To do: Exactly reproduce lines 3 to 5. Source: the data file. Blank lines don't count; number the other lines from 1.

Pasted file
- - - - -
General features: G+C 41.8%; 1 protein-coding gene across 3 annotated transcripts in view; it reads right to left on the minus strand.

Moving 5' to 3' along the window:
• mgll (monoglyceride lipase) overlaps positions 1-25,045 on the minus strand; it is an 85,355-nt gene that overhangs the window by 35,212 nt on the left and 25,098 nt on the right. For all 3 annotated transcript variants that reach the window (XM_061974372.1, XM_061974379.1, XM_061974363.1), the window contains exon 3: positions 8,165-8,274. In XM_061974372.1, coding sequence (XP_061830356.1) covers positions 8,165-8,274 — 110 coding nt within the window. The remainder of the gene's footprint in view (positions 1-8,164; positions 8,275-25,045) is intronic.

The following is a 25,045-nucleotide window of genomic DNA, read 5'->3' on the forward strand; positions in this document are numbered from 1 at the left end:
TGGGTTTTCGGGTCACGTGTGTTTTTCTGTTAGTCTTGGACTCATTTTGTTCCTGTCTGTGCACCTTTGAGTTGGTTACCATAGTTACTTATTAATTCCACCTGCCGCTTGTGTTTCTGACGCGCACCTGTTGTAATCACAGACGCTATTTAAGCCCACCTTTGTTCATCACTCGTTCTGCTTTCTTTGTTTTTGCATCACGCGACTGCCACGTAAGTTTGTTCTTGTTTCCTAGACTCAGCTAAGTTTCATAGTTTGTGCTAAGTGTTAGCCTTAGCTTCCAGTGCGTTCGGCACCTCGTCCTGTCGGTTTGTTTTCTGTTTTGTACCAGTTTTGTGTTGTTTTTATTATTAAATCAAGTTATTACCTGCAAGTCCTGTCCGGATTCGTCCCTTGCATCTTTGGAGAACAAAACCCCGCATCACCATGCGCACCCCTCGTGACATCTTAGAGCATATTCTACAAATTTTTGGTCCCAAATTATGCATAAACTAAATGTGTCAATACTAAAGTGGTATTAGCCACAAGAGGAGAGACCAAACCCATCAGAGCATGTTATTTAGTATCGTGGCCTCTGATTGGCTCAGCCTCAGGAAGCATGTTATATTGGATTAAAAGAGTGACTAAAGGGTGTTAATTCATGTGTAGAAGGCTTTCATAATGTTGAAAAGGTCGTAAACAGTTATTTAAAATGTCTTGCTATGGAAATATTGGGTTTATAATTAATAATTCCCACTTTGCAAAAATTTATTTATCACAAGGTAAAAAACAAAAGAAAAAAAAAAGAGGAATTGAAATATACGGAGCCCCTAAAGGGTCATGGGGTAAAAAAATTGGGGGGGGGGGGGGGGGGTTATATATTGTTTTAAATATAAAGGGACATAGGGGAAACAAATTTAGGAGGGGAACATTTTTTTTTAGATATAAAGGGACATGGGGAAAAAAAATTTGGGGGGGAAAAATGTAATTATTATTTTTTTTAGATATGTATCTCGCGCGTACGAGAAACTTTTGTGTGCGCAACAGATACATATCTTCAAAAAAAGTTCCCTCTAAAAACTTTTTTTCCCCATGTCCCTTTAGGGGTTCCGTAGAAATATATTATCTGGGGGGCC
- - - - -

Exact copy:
• mgll (monoglyceride lipase) overlaps positions 1-25,045 on the minus strand; it is an 85,355-nt gene that overhangs the window by 35,212 nt on the left and 25,098 nt on the right. For all 3 annotated transcript variants that reach the window (XM_061974372.1, XM_061974379.1, XM_061974363.1), the window contains exon 3: positions 8,165-8,274. In XM_061974372.1, coding sequence (XP_061830356.1) covers positions 8,165-8,274 — 110 coding nt within the window. The remainder of the gene's footprint in view (positions 1-8,164; positions 8,275-25,045) is intronic.

The following is a 25,045-nucleotide window of genomic DNA, read 5'->3' on the forward strand; positions in this document are numbered from 1 at the left end:
TGGGTTTTCGGGTCACGTGTGTTTTTCTGTTAGTCTTGGACTCATTTTGTTCCTGTCTGTGCACCTTTGAGTTGGTTACCATAGTTACTTATTAATTCCACCTGCCGCTTGTGTTTCTGACGCGCACCTGTTGTAATCACAGACGCTATTTAAGCCCACCTTTGTTCATCACTCGTTCTGCTTTCTTTGTTTTTGCATCACGCGACTGCCACGTAAGTTTGTTCTTGTTTCCTAGACTCAGCTAAGTTTCATAGTTTGTGCTAAGTGTTAGCCTTAGCTTCCAGTGCGTTCGGCACCTCGTCCTGTCGGTTTGTTTTCTGTTTTGTACCAGTTTTGTGTTGTTTTTATTATTAAATCAAGTTATTACCTGCAAGTCCTGTCCGGATTCGTCCCTTGCATCTTTGGAGAACAAAACCCCGCATCACCATGCGCACCCCTCGTGACATCTTAGAGCATATTCTACAAATTTTTGGTCCCAAATTATGCATAAACTAAATGTGTCAATACTAAAGTGGTATTAGCCACAAGAGGAGAGACCAAACCCATCAGAGCATGTTATTTAGTATCGTGGCCTCTGATTGGCTCAGCCTCAGGAAGCATGTTATATTGGATTAAAAGAGTGACTAAAGGGTGTTAATTCATGTGTAGAAGGCTTTCATAATGTTGAAAAGGTCGTAAACAGTTATTTAAAATGTCTTGCTATGGAAATATTGGGTTTATAATTAATAATTCCCACTTTGCAAAAATTTATTTATCACAAGGTAAAAAACAAAAGAAAAAAAAAAGAGGAATTGAAATATACGGAGCCCCTAAAGGGTCATGGGGTAAAAAAATTGGGGGGGGGGGGGGGGGGTTATATATTGTTTTAAATATAAAGGGACATAGGGGAAACAAATTTAGGAGGGGAACATTTTTTTTTAGATATAAAGGGACATGGGGAAAAAAAATTTGGGGGGGAAAAATGTAATTATTATTTTTTTTAGATATGTATCTCGCGCGTACGAGAAACTTTTGTGTGCGCAACAGATACATATCTTCAAAAAAAGTTCCCTCTAAAAACTTTTTTTCCCCATGTCCCTTTAGGGGTTCCGTAGAAATATATTATCTGGGGGGCC